How relevant are loud levels?  Why should we care when these sounds do not occur that frequently?  Even though they do not occur frequently in everyday life, these louds sounds are typically associated with socializing, entertaining, and transportation.  The parties, restaurants, train, and bus may not be everyday situations, but when you do encounter them, you would like for them to be successful.  I think this is an important reason why hearing aids should be able to handle those situations. 

Sergei Kochkin (2010) did a MarkeTrak report and explained that if you look at a consumer’s satisfaction with a hearing aid, it is typically related to how many situations in which their hearing aid helped them.  They may like a hearing aid that helped them only in five situations, maybe by 80%.  On the other hand, if a hearing aid can help them understand better or perform better in 10 situations, they would like the hearing aid better.  This means the more situations in which the hearing aids can help the user, the more likely the user will be satisfied with the hearing aid.  If you can solve not just the conversational situation but also loud situations and soft situations, the hearing aid wearer will probably like the hearing aid more than if you do not that.  That is why it is a good reason for us to help not only the conversational sounds, but also look in to different sounds and more challenging situations. 

I have listed below four different areas that I think are important to make the aided performance better than the unaided.  Because of time constraints, I will only be able to talk about the first factor.  However, I will mention them all in order to show you the concept behind it.

1. Minimize distortions occurring at the input and output stages

  • True input technology
  • Adequate maximum power output (MPO)
  • Binaural fitting

2. Reduce gain as input increases (keep output low)

  • Wide dynamic range compression (WDRC)
  • Gain target
  • Noise reduction

3. Enhance SNR

  • Directional mic

4. Broadband hearing aid with minimal vent

The fundamental concept is to make the aided performance better than the unaided.  To do this, you want to minimize distortion or the risk of any distortions from occurring.  If that is the fundamental principle, then everything else is easy to understand. 

For instance, the first area is minimizing distortions occurring at the input and output stages.  If you have a loud sound that goes into a hearing aid that caused distortion, then you would only have distorted sounds going through the hearing aid.  The output stage would be the same.  If you have too much output leaving the hearing aid, but the MPO on the hearing aid is not adequate, then you are creating distortion.

The second part has to do with gain.  This is also easy to understand.  If you have more gain in the hearing aid, it would be louder.  However, more gain in the hearing aid would also lead to a higher instance of distortion at the output stage.  A high input level with high gain reaches the limit of the hearing aid sooner.  When the limit of the hearing aid is reached, it creates distortion.  That is why a compression circuit would likely be less distorted than a linear circuit, but it would create distortions in other aspects.  The gain target that you use would also create different amounts of distortion in the hearing aid.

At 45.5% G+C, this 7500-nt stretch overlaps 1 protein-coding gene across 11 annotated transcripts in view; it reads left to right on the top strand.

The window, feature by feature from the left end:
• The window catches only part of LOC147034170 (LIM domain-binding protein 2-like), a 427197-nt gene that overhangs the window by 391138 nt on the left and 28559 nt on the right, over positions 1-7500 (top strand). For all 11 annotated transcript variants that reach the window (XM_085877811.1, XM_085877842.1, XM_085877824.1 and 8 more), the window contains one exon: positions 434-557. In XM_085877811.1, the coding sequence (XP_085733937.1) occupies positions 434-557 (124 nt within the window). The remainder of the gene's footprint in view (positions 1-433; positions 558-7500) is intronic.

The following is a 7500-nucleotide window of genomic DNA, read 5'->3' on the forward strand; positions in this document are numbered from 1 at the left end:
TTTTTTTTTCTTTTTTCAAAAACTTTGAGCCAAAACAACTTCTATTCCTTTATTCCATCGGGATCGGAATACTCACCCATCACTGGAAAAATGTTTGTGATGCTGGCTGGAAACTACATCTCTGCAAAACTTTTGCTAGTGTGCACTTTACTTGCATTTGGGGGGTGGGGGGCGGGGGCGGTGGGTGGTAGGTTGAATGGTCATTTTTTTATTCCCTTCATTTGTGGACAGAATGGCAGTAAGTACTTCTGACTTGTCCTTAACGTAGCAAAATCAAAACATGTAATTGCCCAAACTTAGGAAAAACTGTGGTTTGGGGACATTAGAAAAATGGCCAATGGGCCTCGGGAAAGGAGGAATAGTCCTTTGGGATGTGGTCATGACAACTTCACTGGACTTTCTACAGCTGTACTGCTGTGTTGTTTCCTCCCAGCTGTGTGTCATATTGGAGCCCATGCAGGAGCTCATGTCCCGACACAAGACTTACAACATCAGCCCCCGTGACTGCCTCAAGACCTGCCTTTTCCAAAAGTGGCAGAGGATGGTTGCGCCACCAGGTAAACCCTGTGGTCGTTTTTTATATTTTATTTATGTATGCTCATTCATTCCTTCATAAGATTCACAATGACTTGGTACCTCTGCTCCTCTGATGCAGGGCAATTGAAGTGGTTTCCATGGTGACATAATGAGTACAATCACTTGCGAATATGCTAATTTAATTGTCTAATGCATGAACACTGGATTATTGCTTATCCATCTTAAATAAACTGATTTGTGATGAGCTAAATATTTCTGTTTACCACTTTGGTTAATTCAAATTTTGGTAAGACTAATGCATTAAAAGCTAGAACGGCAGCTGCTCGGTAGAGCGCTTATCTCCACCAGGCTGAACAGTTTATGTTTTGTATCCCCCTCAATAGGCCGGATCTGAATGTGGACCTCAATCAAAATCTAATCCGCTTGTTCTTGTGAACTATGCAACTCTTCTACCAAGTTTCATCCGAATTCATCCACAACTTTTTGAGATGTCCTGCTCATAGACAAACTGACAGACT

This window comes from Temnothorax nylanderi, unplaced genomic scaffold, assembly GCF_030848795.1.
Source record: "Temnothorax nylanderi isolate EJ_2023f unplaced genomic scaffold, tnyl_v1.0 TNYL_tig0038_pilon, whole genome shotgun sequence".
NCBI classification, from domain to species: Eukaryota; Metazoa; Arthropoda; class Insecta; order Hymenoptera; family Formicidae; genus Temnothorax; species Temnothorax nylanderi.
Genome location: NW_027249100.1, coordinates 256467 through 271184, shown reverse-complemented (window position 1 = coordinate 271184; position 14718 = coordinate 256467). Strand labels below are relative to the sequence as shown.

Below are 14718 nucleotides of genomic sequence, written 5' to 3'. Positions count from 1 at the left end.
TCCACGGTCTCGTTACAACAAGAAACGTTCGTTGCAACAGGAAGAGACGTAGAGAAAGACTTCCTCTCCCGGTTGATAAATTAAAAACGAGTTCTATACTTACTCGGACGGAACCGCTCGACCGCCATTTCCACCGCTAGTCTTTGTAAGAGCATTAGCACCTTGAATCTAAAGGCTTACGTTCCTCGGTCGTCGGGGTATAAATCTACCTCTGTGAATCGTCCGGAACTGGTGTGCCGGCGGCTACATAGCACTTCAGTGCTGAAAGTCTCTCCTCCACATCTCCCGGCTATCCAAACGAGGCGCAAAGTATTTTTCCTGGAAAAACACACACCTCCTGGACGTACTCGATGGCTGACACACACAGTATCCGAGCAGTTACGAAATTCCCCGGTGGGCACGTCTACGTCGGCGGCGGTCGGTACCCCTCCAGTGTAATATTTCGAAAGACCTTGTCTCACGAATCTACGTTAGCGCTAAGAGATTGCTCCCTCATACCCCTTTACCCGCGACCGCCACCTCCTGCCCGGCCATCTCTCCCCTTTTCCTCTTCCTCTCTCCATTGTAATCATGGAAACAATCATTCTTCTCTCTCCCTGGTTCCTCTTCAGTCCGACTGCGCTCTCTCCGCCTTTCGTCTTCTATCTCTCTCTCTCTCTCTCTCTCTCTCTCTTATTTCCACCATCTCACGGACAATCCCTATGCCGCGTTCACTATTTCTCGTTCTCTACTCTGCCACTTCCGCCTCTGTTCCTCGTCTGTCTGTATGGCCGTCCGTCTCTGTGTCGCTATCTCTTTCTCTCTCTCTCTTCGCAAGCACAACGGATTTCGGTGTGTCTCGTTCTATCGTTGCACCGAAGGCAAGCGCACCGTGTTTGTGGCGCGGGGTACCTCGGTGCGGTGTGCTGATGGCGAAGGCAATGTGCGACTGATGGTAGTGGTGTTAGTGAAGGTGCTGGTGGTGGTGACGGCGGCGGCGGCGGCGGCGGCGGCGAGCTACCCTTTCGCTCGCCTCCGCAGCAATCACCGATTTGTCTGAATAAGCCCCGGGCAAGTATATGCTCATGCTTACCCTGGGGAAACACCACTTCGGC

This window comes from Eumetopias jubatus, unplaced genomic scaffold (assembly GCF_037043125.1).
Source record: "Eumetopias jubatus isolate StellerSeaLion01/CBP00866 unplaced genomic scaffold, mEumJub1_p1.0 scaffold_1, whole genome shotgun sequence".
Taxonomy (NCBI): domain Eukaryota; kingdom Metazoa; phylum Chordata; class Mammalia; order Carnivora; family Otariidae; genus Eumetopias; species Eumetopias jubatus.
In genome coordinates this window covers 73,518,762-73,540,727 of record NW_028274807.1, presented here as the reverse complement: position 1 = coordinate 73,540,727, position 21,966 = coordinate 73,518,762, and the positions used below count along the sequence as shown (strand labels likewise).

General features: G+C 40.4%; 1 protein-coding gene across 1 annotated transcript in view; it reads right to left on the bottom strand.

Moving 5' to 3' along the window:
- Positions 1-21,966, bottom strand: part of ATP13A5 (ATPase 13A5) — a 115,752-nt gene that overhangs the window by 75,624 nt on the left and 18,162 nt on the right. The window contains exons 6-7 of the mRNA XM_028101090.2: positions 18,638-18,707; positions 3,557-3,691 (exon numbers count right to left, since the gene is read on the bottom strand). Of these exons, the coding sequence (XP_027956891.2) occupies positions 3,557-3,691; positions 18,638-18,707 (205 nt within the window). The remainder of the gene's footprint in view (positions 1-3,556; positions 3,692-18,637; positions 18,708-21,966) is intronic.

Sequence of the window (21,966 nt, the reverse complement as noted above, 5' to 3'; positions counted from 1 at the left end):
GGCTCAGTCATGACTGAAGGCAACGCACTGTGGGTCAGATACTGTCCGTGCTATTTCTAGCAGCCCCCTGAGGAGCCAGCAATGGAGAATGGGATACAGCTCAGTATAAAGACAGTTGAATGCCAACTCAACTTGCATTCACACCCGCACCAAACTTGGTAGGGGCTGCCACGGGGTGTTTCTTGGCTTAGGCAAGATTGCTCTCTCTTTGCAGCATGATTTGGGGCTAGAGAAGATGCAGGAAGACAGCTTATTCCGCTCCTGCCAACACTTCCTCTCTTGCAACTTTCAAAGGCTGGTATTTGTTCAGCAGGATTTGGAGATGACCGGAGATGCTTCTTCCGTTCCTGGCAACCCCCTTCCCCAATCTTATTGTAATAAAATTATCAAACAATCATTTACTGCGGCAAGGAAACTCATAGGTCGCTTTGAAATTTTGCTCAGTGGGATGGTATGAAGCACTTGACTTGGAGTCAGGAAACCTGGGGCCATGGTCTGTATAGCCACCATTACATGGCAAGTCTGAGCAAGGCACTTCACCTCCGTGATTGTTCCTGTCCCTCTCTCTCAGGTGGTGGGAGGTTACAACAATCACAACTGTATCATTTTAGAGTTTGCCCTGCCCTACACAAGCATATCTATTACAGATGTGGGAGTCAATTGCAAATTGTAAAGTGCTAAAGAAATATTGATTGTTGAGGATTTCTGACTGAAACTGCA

The third has do to with SNR.  This is where a directional microphone would work very well.  If you put a good directional microphone on someone with a mild degree of hearing loss, their performance in noise can be better than normal-hearing individuals, simply because they have technology that gives them a SNR advantage.  The aided performance could potentially be better than the unaided when using a broadband hearing aid with minimal venting.  When there is a vent in the hearing aid, the loud outside sounds would pass through the vent and neutralize the processing of the hearing aid, giving you essentially the unaided performance and no benefit from the hearing aid processing.

Minimize Input and Output Distortion

Sounds in the environment vary from very soft to very loud (i.e., 100 to 120 dB).  The sounds that can be picked up and processed by the hearing aid is what we call the dynamic range of the hearing aid.  Today’s microphone has a noise floor of around 20 dB, meaning anything below 20 dB would not be picked up by the microphone.  The output limit may be close to 115 dB, meaning anything above 115 dB would create saturation distortion.  The hearing aid cannot differentiate anything above 115 dB. 

            Analog-to-digital converter. Ninety-eight percent of today’s hearing aids are digital.  One important component in a digital hearing aid is the analog-to-digital (A/D) converter.  This takes the analog input and converts it into a digital signal that can be processed more easily. 

The A/D process is affected by many factors.  How frequently you sample the signal and the bit depth (how many bits you use) in the A/D process would determine the efficacy of the signal that is processed afterwards.  The number of bits within the device determines the dynamic range of that input device.  A one-bit system can only go on/off; there are only two states.  When there is more than one bit, there are more intervals.  For instance, when there are 10 bits, it becomes 1,024 intervals or 1,024 different steps. 

Each bit allows for a 6 dB dynamic range.   When you have a 16-bit system, you have a dynamic range of 96 dB.  This means that if the sounds vary within a 96 dB range, a 16-bit converter can capture and represent that.  However, if you have sounds that vary more than the 96 dB range, a 16-bit converter would not work very well, and the representation of the sound will be compromised.  If you have a range of sounds from very soft sounds on the bottom to very loud sounds at the top, but the A/D converter is limited, you will be sacrificing some sounds.  If you want to save the loud sounds, then you sacrifice some of the softer sounds.  On the other hand, if you want to hear the soft sounds, then you might have to sacrifice the loud sounds.